We observe that \(x^*\) satisfies the upper level strict complementarity condition (ULSC) given in [36], because \(I_0(x^*)\cap I_1(x^*)=\emptyset \). Therefore, under the assumptions of the Theorem, \(x^*\) is a strict local minimum and a locally unique stationary point of Problem (3)—see [36, Theorem 11] . As a consequence, there exists \(\delta _1>0\) such that \(x^*\) is the unique stationary point of (3) in \(B(x^*,\delta _1)\). Furthermore, since MPCC–LICQ holds at \(x^*\) there exists \(\delta _2>0\) such that MPCC–LICQ holds at any point \(x \in B(x^*,\delta _2)\) feasible for Problem (3). Now let \(r=\min (\delta _1,\delta _2)\). Then by Lemma 2 \(\exists \rho (r)>0\) such that \(S(\rho ) \cap B(x^\star ,r) \ne \emptyset \), for all \(\rho >\rho (r)\).

Consider a sequence \((x^k)_{k \in {\mathbb {N}}}\subset B(x^*,r) \) of stationary points of PEN(\(\rho ^k\)) with \(\rho ^k \rightarrow + \infty \). Then \((x^k)\) has a limit point \({\bar{x}} \in B(x^*,r)\) that is feasible for Problem (3) and satisfies MPCC–LICQ. Hence by Theorem 2 we have that \({\bar{x}}\) is stationary for (3). Since \(x^*\) is the unique stationary point in \(B(x^*,r)\) then \({\bar{x}}=x^*\). \(\square \)

In view of the above results, we implement a Matlab algorithm for the solution of Problem 3 with the penalty approach, see Algorithm 1. The initial guess \(g_0\) is selected randomly and the complementarity violation is evaluated as follows:
$$\begin{aligned} \texttt {Vio}(x)=\max _{j \in B}\bigl ({\min {(x_j,1-x_j)}\bigr )} \end{aligned}$$
(5)
At each step of the algorithm we solve PEN(\(\rho ^k\)) using the nonlinear solver for large scale sparse optimization problems IPOPT [42]. The stopping criteria is motivated by Lemma 1 and is defined in terms of the complementarity violation, so that the end point is sufficiently close to a feasible solution of Problem (3).

5 Relaxation method

Alternative approaches for the solution of Problem (3) include relaxation methods. In the present work we focus on the technique proposed in [37]—for a general analysis see [18, 34, 35]. A theoretical study of the present relaxation approach is included in [37] as appendix, however for completeness is reviewed here.

For \(t>0,\) consider the nonlinear program REL(t)
$$\begin{aligned} \begin{aligned} \min _{x \in {\mathbb {R}}^N} \,&f(x) \\ \text {subject to: }&g_i(x) \ge 0, \quad \forall i \in I, \\&h_i(x) = 0, \quad \forall i \in E, \\&0 \le x_j \le 1, \quad \forall j \in B, \\&\sum _{j \in B}x_j(1-x_j) \le t. \end{aligned} \end{aligned}$$
(6)
Let the feasible set of REL(t) be denoted by \({\mathbf {F}}(t), t \ge 0\). It is evident that the feasible set of Problem (3) coincides with \({\mathbf {F}}(0)\). The following Lemma is proved in [18], in a slightly more general form. We omit the details for the sake of brevity.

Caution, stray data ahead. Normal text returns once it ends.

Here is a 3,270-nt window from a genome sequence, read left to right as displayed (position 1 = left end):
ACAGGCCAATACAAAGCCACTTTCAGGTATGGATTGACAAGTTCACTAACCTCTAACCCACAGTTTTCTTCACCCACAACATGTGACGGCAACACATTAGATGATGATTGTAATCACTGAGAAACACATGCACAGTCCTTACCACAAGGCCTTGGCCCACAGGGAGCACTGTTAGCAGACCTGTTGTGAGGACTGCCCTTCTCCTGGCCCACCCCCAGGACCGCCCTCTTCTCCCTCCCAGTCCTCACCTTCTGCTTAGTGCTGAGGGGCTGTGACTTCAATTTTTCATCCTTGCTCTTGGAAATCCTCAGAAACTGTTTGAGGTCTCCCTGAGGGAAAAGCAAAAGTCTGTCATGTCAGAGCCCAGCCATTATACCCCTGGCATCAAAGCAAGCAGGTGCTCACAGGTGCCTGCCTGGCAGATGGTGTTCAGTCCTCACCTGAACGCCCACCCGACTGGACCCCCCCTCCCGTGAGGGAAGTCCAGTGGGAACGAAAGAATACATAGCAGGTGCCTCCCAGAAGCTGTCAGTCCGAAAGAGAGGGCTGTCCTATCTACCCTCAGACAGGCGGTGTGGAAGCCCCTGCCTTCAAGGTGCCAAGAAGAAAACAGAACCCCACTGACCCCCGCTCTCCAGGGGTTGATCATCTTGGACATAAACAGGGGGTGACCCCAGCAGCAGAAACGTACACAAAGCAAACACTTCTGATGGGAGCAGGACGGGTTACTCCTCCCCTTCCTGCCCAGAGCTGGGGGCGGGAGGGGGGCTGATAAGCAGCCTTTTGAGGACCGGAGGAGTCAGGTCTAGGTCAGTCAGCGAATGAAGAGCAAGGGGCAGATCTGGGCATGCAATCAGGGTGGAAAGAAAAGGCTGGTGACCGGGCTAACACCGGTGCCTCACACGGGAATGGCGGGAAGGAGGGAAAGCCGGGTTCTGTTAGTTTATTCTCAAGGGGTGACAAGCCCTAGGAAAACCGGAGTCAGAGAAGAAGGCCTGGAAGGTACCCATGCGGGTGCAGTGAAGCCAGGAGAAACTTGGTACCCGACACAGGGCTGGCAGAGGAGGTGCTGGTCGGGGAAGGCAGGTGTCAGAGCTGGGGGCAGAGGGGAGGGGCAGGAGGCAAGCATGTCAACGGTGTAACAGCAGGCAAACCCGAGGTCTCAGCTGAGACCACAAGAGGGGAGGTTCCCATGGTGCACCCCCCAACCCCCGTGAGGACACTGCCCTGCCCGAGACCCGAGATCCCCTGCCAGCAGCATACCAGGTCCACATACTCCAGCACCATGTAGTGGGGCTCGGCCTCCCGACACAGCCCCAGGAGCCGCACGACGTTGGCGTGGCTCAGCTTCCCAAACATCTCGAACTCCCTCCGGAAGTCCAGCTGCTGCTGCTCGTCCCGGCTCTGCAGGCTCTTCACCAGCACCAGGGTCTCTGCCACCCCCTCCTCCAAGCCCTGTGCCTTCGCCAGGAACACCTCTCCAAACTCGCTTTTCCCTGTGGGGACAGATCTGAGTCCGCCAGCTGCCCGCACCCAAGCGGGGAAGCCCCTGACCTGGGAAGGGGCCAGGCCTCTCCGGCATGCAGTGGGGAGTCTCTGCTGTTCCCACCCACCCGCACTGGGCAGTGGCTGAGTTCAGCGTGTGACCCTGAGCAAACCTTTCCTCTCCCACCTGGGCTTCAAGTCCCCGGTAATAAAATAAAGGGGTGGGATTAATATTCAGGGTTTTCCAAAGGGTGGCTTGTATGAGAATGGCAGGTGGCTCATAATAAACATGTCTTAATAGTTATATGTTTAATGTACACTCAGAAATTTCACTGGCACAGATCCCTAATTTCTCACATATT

Lemma 3

The following relations hold:
  1. (a)

    \(\bigcap _{t>0}{\mathbf {F}}(t)={\mathbf {F}}(0)=\text {feasible set of}\) (3)

     
  2. (b)

    \({\mathbf {F}}(t_1) \subseteq {\mathbf {F}}(t_2), \quad \forall t_1 \le t_2\)

     

In contrast to the penalty method, in view of the above lemma we do not need additional conditions to guarantee that a limit point of a sequence of solutions of relaxed problems with \(t \rightarrow 0\) is feasible for Problem (3). The following result is proved in [18] and it is a direct consequence of Lemma 3.

Theorem 4

  1. (a)

    Let \({\bar{t}}>0\) and assume that \({\bar{x}}\) is a feasible point for Problem (3) which is also a local minimum for REL(\({\bar{t}}\)). Then \({\bar{x}}\) is a local minimum of REL(t), for all \(t \in [0,{\bar{t}}]\).

     
  2. (b)

    Let \({\bar{t}}>0\) and assume that \({\bar{x}}\) is feasible point for Problem (3) which is also a global minimum of REL(\({\bar{t}}\)). Then \({\bar{x}}\) is a global minimum of REL(t), for all \(t \in [0,{\bar{t}}]\).

     
  3. (c)

    Let \((t^k)_{k \in {\mathbb {N}}} \subset (0,+\infty )\) such that \(t^k \xrightarrow {k \rightarrow +\infty } 0\) and let \((x^k)_k\) be a sequence of global minima of the problems REL(\(t_k\)). Furthermore let \({\bar{x}}\) an accumulation point of \((x^k)_k\). Then \({\bar{x}}\) is a global minimum of Problem (3).

     

In view of the above Theorem we can find a global solution for Problem (3) by generating a sequence of global solutions of relaxed problems. However, most NLP solvers are designed to find only stationary points. Hence in the following we focus on the set of stationary points of problems (3) and REL(t). The following results are proved in [37] in a more general form, for completeness we derive them in our framework.

Lemma 4

[37, Lemma 8.1] Suppose that MPCC–LICQ holds at a feasible point \({\bar{x}}\) for Problem (3). Then there exist a neighbourhood U of \({\bar{x}}\) and \({\bar{t}}>0\) such that for all \(t \in (0,{\bar{t}})\) the standard LICQ holds at every feasible point \(x \in U\) for REL(t).

Proof

The linear independent family of the active constraint gradients for Problem (3) is given by